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Harrison Barber—Horse Slaughterers

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  • sistersofthepoleaxe

    Anyone have a copy of the April, 1931 Farmer and Stockbreeder knocking about?

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    • sistersofthepoleaxe

      1913:

      [ATTACH]18796[/ATTACH]

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      • Hippophagy

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        • The Vaugirard Abbattoir

          Link to an interesting thread by Catherine de Villenueve:

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          • This made me grin. A horse slaughterer, accused of cruelly using a lame horse to pull a knacker’s cart, claims that the horse was sound when he began his journey, but the (dead) horse on the cart kicked it en route. At least that’s how I read it.

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            • This is a great website for various forms of ephemera:



              The image below is of the business card of a Bilston knacker named Robert Hodgkinson. My ancestor George Robert Barnett worked for the Hodgkinson family in the 1850s, as I believe did another ex-Whitechapel knacker named Nicholas Shipp(e)y. The Barnett and Shippy families had worked for William Monk in Whitechapel before moving to the Midlands. Monk subsequently bequeathed his business to his assistant William Barber and the rest, as they say, is history.

              I suspect that Shippy intentionally followed the Barnetts from Whitechapel to Bilston after the death of his father. Thomas Henry Barnett was a witness to Shippy’s 1858 marriage. By the early 1860s the Barnetts had returned to London - to Islington where the Tomkins family were working at the Belle Isle Yard that would shortly be taken over by John Harrison. Shippy stayed in the Midlands, relocating to Wolverhampton to work for a knacker named Leech/Leach.

              In the early 1870s, the Tomkins family left Islington and found their way to Newton Heath near Manchester. The head of the family, William Tomkins, had been convicted of stealing horse fat from his employer, John Harrison, and had served some time in Coldbath Fields prison.

              At around this time, the Wolverhampton Leech/Leach family opened a yard in Newton Heath, and by 1881, Nicholas Shippy was lodging with Henry Tomkins in the area.

              In 1886, the firm of Harrison, Barber was created by John Harrison Jnr. Its headquarters were in Belle Isle, Islington and among six other yards was one in Winthrop Street, Whitechapel.

              Then in late 1887/ early 1888, after John Harrison had left the firm he had created just a year or two previously, the Tomkins family moved to Whitechapel to work in the same street (Winthrop Street) from where the Barnett and Shippy families had moved ca 1850 (then called Little North Street). Running the yard inn 1888 was Alfred Barber, another founder member of the firm of Harrison, Barber, and the son of William Barber.

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                • Originally posted by Howard Brown View Post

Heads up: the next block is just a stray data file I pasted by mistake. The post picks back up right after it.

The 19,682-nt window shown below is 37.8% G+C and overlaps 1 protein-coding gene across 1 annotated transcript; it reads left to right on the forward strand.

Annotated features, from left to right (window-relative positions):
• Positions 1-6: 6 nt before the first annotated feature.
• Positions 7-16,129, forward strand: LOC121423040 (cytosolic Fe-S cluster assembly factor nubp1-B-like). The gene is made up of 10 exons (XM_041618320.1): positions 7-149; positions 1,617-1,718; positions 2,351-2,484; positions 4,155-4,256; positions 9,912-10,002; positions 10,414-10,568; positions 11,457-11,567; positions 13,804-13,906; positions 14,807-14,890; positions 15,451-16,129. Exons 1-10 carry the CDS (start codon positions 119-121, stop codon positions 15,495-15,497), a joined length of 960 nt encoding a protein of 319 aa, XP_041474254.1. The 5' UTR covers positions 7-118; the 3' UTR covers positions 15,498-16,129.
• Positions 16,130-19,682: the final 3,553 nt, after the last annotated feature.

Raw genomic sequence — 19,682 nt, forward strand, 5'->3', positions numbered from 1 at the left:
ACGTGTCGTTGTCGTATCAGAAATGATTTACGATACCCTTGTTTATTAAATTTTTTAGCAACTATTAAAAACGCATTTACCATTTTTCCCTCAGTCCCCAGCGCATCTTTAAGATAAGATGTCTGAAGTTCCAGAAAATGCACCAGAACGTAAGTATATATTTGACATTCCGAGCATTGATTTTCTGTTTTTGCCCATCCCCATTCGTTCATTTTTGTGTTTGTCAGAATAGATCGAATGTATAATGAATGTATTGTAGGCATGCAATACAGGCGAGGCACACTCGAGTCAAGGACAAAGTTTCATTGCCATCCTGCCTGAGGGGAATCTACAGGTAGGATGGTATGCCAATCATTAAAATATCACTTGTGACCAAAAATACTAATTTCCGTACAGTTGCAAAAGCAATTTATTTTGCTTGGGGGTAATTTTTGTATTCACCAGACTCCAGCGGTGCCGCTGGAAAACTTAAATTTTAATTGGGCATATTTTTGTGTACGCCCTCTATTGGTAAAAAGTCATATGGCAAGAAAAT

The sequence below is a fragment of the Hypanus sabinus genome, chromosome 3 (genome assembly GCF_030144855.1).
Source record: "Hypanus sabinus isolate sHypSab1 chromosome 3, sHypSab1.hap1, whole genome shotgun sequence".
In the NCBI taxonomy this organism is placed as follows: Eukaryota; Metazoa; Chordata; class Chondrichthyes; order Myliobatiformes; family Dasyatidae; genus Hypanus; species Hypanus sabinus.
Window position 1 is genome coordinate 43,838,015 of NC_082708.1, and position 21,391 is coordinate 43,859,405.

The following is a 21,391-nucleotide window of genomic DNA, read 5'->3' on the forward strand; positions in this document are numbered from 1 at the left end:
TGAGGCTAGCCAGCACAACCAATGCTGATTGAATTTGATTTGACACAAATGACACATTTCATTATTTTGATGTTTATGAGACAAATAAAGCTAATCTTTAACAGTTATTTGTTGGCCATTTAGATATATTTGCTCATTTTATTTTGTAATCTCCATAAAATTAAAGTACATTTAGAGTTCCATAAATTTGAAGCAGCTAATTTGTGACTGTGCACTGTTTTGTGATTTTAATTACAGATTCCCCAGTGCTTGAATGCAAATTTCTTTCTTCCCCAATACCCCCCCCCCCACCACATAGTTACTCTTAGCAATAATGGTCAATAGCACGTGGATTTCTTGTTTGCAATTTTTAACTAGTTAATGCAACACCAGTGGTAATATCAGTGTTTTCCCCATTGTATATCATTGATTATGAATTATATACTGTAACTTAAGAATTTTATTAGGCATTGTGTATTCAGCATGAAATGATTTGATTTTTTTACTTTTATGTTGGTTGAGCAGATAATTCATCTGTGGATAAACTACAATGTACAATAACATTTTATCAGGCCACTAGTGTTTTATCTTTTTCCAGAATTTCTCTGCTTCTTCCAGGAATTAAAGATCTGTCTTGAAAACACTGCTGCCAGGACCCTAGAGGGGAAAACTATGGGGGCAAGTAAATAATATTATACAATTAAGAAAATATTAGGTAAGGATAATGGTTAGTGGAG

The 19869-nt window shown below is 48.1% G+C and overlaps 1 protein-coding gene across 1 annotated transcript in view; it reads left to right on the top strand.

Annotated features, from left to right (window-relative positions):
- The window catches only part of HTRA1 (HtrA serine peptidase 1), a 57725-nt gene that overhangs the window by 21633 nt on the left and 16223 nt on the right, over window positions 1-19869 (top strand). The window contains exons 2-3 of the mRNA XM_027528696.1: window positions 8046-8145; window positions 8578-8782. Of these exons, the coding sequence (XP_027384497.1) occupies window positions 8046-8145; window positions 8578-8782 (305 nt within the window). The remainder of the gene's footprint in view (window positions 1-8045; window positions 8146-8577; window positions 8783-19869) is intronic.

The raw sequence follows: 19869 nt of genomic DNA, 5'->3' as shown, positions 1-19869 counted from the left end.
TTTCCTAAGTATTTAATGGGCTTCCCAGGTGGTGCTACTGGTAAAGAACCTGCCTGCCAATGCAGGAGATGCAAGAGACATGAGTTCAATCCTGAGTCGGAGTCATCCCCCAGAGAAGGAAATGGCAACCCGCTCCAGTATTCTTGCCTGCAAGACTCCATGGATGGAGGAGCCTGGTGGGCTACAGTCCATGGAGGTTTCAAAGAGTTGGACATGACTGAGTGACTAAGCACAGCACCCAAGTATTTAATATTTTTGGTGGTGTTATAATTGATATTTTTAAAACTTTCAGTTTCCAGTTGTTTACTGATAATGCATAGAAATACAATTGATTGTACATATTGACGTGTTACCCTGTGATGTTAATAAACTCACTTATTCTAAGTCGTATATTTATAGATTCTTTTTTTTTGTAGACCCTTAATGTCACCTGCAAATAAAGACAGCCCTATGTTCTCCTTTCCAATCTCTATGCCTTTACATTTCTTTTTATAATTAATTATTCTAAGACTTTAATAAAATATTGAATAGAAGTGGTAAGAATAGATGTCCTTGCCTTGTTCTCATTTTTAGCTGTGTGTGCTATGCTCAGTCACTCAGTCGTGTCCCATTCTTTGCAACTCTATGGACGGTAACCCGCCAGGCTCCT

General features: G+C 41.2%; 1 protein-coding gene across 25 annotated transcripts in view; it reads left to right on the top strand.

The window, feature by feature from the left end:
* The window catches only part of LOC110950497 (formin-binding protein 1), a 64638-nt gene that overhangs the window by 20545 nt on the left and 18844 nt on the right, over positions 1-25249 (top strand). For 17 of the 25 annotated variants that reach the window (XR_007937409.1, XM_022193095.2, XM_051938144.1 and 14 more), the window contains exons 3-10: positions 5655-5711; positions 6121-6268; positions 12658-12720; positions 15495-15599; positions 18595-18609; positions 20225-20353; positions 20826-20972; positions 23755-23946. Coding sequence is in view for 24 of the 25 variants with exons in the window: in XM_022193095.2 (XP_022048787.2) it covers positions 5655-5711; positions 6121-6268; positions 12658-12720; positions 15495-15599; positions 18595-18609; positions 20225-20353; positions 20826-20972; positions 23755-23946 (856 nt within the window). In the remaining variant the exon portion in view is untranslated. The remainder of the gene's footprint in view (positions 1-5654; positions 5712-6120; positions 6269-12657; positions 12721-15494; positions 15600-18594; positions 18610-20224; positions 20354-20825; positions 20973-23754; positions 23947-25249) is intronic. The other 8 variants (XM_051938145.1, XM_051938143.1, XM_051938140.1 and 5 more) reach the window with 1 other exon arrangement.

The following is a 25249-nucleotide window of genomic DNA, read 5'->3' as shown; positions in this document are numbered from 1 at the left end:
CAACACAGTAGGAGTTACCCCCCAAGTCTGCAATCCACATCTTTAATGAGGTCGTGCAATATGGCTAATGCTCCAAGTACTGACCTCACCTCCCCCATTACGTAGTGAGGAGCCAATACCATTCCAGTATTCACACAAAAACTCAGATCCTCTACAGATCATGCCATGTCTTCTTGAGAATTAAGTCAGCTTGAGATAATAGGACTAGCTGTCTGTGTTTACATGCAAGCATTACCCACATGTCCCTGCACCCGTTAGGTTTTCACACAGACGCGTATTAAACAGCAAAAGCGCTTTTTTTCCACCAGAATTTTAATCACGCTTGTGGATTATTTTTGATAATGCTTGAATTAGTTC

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                  • Bump up.


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                    • Don’t Panic!

                      Or perhaps we should?

                      I haven’t been to Belle Isle for ages, but saw this online yesterday. This old building, that looks as if it’s about to fall down, was once the ‘counting house’ (office) of HB’s headquarters in Islington. Why they had to demolish the fairly modern building next door is beyond me.

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                      • Perhaps the older building is listed?

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                        • Originally posted by Phillip Walton View Post
                          Perhaps the older building is listed?
                          It may be, Phillip.

                          There’s mention of it on the planning docs re the new building, There were concerns that the proposed basement of the new build might destabilised the old building, so the plans were adjusted.

                          Whether they know it or not, that building is one of the most historically significant in the area.

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                          • Originally posted by Robert Linford View Post
                            I think the first comment on this one just about sums it up Robert
                            Regards

                            Michael🔎


                            " When you eliminate the impossible whatever remains no matter how improbable......is probably a little bit boring "

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                            • From the Standard 9/5/1901:

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                              By law, knackers yards were required to display a sign saying that the premises was a knackers yard.

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                              • 1886 case:

                                The man who stole the horse was sent to Shoreditch to deliver hay and asked to drop the horse off at Dog Row. In 1878, Hart’s official yard, which was licensed, was in West Ham, later he had premises in Barking.

                                The Dog Row premises was not necessarily where he slaughtered.

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